Janice Arnold-Jones went on Fox News and insinuated that because Deb Haaland, her Democratic opponent in Congressional District 1, did not grow up on the Pueblo of Laguna reservation, aka The Rez, that Deb cannot claim that she is Native. This is another striking example of how removed Janice and other non-Native people are from the complicated history of Native Americans, not just in the district she wants to represent, but across New Mexico and the nation. Janice, what you said on national television is racist and here’s why. Federally recognized tribes in this country have jumped through endless hoops and faced extreme prejudice just to achieve recognition from the federal government to access healthcare and education promised them under the myriad treaties foisted on them by the United States of America. Tribes have land held “in trust” with the federal government and must receive permission to use their own land.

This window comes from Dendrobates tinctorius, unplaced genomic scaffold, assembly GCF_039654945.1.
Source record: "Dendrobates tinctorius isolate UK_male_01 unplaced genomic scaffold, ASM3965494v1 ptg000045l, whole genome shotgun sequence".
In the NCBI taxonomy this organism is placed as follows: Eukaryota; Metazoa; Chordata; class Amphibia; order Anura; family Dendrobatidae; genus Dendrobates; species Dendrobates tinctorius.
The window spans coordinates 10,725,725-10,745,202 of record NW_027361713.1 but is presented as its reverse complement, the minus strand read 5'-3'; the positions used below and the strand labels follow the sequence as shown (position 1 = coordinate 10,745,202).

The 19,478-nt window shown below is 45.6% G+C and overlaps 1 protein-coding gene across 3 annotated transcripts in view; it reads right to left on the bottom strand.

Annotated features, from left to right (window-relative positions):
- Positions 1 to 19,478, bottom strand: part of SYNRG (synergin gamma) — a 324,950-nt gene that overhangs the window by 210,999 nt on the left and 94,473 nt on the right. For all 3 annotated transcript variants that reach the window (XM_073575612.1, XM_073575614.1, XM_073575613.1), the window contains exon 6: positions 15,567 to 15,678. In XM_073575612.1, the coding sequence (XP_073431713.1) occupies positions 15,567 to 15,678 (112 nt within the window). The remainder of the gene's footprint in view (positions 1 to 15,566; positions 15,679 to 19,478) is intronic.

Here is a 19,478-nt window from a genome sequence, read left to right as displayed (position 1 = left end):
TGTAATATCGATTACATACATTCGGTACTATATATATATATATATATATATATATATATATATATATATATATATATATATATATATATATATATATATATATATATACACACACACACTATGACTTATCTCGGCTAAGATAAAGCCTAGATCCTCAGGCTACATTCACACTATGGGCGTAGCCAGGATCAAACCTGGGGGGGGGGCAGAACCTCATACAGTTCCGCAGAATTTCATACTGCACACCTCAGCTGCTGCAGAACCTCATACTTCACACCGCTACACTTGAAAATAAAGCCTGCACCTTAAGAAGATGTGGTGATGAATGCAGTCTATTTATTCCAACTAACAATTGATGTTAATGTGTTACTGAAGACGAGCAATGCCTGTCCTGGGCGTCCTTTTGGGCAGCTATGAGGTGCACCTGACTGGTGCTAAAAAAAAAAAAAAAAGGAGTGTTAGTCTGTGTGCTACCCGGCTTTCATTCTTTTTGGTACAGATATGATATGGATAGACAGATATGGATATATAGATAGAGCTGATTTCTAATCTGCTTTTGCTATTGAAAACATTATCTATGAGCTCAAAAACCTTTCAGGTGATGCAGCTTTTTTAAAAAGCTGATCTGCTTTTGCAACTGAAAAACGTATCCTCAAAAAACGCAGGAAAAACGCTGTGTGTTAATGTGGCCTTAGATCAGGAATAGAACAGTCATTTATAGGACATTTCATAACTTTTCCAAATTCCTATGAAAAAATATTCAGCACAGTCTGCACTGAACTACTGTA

This is the third in a series focusing on the long-term economic and social issues facing Farmington, New Mexico, and surrounding areas. As a region that has rich and diverse opportunities but generally relies on extractive industries economically, the whole area is facing uncertainty as the coal-burning San Juan Coal Generating Station closes its doors and oil jobs are moving to the southeast part of the state to capitalize on the Permian boom happening right now. In today’s piece, we’ll be looking at complementary legislation that needs to be implemented in the state to ensure areas like Farmington can continue to thrive well into the future. Last week we looked specifically at how securitization could help PNM recoup its costs as it transitions from coal-generated power to renewable sources, while also helping the Four Corners area transition to a new and more diverse economy. The second part of that prospect though is ensuring that utilities like PNM actually DO get their power from renewable sources, like wind and solar, by legislating what is known as a “Renewable Portfolio Standard,” which spells out exactly how much energy must be derived from renewable sources and by when. A quick aside here on language for this piece: Renewable energy in the broad sense is energy created from clean sources like solar or wind as opposed to energy from fossil fuels like coal, natural gas, or oil.